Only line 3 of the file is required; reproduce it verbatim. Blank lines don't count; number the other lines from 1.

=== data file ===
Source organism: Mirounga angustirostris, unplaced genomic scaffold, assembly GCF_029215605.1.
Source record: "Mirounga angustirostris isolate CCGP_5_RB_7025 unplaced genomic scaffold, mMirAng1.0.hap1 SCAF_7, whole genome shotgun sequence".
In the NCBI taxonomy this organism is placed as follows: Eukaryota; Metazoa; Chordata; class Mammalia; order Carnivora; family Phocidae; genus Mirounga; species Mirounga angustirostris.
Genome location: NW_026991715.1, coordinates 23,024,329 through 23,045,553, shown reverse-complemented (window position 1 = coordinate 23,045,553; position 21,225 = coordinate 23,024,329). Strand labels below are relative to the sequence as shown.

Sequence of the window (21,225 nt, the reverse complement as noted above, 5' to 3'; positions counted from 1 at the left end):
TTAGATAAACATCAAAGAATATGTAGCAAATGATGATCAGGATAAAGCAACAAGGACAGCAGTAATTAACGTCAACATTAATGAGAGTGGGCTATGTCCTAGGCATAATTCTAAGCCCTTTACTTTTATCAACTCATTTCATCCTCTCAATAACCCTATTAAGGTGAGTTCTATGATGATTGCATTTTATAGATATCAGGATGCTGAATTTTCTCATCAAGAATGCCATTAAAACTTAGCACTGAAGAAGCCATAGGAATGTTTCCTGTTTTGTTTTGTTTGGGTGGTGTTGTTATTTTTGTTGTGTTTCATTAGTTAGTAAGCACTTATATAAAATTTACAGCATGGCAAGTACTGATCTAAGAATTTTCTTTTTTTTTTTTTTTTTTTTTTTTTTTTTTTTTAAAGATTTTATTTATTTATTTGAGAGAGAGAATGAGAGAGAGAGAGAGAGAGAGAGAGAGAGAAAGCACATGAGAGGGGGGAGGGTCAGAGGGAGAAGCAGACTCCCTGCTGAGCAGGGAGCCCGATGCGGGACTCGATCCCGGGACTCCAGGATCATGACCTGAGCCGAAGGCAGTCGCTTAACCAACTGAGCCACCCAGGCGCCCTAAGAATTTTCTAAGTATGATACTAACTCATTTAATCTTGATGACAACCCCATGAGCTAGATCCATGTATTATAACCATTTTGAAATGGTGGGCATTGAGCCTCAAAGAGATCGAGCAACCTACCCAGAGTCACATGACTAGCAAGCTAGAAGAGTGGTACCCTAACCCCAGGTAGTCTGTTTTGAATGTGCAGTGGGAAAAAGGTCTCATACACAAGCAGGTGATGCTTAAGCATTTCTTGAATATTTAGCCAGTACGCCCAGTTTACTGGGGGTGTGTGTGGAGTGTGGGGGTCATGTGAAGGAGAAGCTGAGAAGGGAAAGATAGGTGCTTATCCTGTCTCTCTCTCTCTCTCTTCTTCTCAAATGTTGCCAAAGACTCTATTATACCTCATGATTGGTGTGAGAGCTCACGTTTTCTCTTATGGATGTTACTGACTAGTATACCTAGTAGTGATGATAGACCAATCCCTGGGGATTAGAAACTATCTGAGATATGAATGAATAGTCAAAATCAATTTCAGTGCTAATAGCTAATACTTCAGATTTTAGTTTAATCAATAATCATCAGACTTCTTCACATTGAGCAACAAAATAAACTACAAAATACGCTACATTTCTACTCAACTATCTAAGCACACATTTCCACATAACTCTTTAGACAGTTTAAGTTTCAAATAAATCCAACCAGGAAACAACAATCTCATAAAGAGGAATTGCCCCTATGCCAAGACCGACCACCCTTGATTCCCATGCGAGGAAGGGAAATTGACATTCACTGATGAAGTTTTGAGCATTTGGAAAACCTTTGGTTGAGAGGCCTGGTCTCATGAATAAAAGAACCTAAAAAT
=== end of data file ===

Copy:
In the NCBI taxonomy this organism is placed as follows: Eukaryota; Metazoa; Chordata; class Mammalia; order Carnivora; family Phocidae; genus Mirounga; species Mirounga angustirostris.